EU finance ministers met in Brussels today amid continuing disagreement over how best to tackle the threat facing the single currency.

Despite reports that the International Monetary Fund is recommending an increase to the €750 billion rescue fund, the president of the group representing the 16 eurozone countries, Jean Claude-Juncker, said he saw no need for the fund to be increased.

The finance ministers also formally approved the €85bn aid package for Ireland.

They approved the conditions on which the aid is granted and the extension of the deadline for Dublin to bring its budget deficit below the EU ceiling of 3% of gross domestic product to 2015, from 2014.

Ministers are also continuing their work on a permanent rescue mechanism to take effect in 2013, once the temporary fund, agreed in May, and from which Ireland has just been bailed out, expires.

But all this is overshadowed by the threat of Portugal and possibly Spain needing to be rescued next.

While bond investors still appear unconvinced that the politicians have a clear strategy to restore the euro's fortunes, there is growing political division over the best solution.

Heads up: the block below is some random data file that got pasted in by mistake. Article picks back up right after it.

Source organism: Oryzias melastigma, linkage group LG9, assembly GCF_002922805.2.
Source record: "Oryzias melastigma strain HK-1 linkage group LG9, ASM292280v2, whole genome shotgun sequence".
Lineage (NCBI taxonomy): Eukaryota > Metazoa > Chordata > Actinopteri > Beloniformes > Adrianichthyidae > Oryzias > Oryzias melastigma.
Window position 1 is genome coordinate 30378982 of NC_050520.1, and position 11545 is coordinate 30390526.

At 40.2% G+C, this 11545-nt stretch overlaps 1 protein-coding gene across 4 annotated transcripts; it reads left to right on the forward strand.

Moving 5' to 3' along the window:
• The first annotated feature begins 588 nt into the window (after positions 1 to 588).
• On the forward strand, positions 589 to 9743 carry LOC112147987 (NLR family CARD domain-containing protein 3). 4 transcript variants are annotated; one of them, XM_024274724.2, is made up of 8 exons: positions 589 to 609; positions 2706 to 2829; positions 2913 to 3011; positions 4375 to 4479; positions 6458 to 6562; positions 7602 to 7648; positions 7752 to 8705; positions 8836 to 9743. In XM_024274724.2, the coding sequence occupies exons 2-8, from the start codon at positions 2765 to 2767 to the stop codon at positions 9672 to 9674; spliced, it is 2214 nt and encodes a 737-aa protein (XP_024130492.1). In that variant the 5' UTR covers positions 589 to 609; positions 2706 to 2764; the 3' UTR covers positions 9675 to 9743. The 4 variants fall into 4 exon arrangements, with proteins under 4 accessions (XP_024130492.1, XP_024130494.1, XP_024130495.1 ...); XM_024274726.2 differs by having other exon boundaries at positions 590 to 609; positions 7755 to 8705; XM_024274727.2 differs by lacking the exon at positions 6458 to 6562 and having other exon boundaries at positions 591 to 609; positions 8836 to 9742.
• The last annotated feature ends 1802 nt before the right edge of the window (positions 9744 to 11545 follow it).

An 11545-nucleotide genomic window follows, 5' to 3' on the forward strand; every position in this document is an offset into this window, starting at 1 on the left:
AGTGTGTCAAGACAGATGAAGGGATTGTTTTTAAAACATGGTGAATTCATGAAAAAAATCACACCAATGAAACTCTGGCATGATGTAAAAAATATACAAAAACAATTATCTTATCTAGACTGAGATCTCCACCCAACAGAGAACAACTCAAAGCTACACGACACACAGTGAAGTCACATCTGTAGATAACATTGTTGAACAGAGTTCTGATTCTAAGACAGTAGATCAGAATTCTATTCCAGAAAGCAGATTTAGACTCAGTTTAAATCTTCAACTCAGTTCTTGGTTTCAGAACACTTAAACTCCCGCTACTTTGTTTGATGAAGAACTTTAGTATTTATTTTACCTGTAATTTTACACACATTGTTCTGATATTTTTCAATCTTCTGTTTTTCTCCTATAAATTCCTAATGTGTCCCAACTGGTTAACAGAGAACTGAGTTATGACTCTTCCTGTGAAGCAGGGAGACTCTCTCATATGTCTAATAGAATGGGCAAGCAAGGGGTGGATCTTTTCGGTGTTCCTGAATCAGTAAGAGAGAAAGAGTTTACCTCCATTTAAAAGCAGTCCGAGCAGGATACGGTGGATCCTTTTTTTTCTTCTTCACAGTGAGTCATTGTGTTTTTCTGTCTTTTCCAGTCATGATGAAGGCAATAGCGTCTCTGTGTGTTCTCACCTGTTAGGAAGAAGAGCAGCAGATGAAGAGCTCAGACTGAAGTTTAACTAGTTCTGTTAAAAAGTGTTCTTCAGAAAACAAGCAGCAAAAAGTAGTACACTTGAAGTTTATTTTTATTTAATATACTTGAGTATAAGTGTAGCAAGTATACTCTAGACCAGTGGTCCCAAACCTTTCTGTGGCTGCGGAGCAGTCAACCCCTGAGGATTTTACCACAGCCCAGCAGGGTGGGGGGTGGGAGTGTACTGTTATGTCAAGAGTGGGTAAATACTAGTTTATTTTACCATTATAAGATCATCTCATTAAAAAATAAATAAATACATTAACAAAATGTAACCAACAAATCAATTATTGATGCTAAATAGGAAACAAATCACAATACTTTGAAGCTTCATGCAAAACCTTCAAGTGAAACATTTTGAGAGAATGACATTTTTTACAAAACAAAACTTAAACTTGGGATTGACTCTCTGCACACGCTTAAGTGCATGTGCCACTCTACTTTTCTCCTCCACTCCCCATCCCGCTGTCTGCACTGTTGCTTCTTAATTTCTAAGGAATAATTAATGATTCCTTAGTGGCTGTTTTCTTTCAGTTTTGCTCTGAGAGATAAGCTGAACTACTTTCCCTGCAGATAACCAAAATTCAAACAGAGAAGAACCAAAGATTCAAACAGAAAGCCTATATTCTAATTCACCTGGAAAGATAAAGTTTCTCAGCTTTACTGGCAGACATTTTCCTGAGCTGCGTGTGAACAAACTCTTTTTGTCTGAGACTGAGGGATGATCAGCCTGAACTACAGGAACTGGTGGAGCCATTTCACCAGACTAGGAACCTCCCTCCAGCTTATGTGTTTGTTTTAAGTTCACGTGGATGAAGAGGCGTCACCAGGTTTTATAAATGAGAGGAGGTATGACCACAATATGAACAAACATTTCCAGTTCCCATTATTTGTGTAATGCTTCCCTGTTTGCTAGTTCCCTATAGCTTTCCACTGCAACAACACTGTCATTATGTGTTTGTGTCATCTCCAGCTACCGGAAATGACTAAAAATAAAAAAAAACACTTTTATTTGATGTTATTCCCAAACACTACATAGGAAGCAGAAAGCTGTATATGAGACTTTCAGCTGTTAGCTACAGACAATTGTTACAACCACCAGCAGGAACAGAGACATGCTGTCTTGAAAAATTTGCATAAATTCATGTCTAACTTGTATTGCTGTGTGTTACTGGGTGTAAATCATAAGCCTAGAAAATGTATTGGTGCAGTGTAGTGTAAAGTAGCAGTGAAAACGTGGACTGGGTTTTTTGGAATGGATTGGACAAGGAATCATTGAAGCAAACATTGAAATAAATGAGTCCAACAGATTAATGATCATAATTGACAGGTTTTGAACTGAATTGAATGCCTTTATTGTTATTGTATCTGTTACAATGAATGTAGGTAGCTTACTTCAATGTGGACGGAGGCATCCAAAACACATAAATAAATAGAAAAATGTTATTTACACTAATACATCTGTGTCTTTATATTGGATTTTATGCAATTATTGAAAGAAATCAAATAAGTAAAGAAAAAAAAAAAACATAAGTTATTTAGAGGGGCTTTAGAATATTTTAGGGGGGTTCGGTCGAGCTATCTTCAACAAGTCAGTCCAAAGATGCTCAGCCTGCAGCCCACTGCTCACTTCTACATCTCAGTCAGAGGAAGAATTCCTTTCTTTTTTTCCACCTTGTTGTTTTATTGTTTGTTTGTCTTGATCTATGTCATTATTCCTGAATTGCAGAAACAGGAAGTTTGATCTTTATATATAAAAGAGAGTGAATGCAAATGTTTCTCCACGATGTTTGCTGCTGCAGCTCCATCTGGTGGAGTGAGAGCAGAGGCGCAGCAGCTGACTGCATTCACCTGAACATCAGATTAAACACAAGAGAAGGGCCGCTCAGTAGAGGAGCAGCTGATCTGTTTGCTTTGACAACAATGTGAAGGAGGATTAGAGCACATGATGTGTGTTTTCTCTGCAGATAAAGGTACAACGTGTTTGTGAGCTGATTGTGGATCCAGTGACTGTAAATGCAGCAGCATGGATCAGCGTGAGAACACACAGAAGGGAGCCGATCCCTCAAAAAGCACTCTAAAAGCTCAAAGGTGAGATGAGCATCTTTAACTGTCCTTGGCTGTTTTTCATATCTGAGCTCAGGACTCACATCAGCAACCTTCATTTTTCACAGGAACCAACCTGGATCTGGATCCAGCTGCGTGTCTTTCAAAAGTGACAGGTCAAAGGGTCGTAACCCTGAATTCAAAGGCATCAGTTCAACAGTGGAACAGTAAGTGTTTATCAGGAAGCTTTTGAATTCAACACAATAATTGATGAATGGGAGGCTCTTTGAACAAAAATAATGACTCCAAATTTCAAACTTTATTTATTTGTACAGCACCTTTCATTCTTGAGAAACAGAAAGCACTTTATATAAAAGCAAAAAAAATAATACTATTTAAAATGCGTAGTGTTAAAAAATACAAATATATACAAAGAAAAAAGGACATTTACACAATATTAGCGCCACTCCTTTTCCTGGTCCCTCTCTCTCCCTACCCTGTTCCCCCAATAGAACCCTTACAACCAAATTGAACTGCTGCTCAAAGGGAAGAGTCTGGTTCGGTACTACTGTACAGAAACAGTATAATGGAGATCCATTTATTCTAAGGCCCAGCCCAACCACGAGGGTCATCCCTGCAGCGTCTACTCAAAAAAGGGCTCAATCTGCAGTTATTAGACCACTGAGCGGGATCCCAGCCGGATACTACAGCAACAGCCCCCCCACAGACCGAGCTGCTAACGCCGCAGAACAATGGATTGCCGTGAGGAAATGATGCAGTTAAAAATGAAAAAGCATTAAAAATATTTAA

Belgium, which holds the EU presidency, and which has seen its own bond yields increase, wants the €750bn fund increased.

Luxembourg and Italy have thrown down the gauntlet calling for the creation of euro bonds and there appears to be tacit support from the European Commission.

But both ideas have been scotched by Germany, and at last night's eurogroup news conference, Luxembourg's Prime Minister appeared to accept that the focus should remain on countries reining in their deficits.

Dismissing fears that the current rescue fund will not be sufficient should other countries falter, the head of the European Financial Stabilisation Fund, Klaus Regling, said the Irish bailout used up only one tenth of its resources.